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The Donald Trump-induced surge in equities and risky assets may well have run out of steam less than a month after his inauguration, according to analysts at Goldman Sachs.

Mr Trump’s promise to ramp up spending and cut taxes in the world’s largest economy has been a boon for stocks, lifting the Dow Jones Industrial Average to 20,000 for the first time in history and sending the S&P 500 up 10 per cent since his election in November on hopes for faster growth, rising inflation and swelling corporate profits.

But with the US’s economic recovery since the financial crisis already long-running, the scope for a major expansion in economic activity will be capped under the new White House administration, says Jan Hatzius at Goldman, who thinks the sentiment spike may well have peaked.

“We don’t think there really is that much ‘room to run’”, he notes. With the US economy operating at full capacity, higher spending is likely to mean higher inflation rather than a meaningful acceleration in growth, he says.

Mr Trump’s boost for the dollar also seems to be subsiding in recent weeks with the dollar index falling back from a 14-year high.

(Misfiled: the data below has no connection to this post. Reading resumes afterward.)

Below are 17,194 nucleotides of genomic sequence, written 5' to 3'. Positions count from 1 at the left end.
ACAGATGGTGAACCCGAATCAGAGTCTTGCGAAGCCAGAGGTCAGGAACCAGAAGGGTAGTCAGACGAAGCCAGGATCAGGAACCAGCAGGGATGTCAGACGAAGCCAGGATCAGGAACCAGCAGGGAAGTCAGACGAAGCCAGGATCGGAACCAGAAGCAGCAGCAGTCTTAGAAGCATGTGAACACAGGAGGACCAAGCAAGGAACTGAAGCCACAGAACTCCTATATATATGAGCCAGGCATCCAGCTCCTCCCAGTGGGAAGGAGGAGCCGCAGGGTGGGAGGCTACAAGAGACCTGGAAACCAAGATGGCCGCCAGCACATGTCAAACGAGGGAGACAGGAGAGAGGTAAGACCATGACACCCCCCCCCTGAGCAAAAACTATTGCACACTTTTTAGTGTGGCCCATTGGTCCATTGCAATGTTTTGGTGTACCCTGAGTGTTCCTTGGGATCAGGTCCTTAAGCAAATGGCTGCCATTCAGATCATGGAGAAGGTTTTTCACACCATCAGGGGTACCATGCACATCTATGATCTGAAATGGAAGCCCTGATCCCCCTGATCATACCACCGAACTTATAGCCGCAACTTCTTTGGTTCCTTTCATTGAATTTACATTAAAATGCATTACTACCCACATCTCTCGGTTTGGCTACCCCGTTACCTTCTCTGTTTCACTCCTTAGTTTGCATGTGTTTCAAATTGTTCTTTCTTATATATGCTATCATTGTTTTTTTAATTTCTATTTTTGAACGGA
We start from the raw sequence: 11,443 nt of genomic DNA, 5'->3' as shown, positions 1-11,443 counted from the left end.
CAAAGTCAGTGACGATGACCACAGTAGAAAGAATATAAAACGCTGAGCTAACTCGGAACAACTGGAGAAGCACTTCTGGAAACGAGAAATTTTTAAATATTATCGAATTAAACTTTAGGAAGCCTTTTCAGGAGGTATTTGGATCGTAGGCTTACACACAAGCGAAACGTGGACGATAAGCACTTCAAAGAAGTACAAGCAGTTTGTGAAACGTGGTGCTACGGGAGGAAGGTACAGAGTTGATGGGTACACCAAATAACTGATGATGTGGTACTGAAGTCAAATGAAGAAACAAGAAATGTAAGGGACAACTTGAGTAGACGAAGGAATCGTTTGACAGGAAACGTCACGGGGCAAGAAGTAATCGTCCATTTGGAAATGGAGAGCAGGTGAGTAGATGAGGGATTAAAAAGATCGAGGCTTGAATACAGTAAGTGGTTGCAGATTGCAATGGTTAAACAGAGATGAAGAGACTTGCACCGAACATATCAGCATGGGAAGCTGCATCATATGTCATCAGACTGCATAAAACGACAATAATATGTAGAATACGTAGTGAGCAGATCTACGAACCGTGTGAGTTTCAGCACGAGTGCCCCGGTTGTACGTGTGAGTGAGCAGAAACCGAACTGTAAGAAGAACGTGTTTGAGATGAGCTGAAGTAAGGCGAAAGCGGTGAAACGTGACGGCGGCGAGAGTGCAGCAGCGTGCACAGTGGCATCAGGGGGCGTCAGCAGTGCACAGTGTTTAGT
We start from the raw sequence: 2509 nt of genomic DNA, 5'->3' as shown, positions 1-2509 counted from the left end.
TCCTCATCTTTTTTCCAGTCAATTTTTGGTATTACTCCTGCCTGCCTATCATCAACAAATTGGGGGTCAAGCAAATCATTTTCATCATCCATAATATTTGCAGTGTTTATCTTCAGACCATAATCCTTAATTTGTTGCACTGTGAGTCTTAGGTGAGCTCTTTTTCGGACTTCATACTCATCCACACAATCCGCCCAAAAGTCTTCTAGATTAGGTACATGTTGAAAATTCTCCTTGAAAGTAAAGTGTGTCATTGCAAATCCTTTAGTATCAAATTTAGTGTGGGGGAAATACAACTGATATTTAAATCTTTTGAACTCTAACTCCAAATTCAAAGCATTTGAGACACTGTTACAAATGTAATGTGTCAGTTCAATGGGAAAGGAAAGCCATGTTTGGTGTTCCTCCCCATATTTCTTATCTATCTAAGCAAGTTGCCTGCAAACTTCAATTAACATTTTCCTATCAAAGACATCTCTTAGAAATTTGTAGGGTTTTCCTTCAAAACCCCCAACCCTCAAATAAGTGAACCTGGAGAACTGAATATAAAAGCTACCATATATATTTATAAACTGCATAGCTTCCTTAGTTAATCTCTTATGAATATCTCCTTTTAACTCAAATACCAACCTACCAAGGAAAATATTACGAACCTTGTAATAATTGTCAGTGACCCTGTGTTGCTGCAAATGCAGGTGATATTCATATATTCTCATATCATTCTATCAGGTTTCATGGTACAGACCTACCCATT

Although Mr Trump’s proposed spending splurge should “help promote a supply side revival in productivity and thus long-run growth, these outcomes are speculative at best and would take years to realise”, adds Mr Hatzius’ colleague, Charles Himmelberg.

“Moreover, other policy proposals, like greater immigration restrictions, could in fact reduce potential supply,” Mr Himmelberg added, pulling down on growth and inflation.

The much-vaunted switch among retail investors from government bonds into stocks on expectations of rising US inflation, also seems to have run its course and “almost fully reversed”, according to the investment bank.

Mr Himmelberg adds:

The 4-week moving average of flows into US equity funds has slowed to zero, and the corresponding flow into US bond funds has surged to a 6-month high.

Retail investors appear to be second-guessing their post-election growth optimism.

Copyright The Financial Times Limited 2017. All rights reserved.
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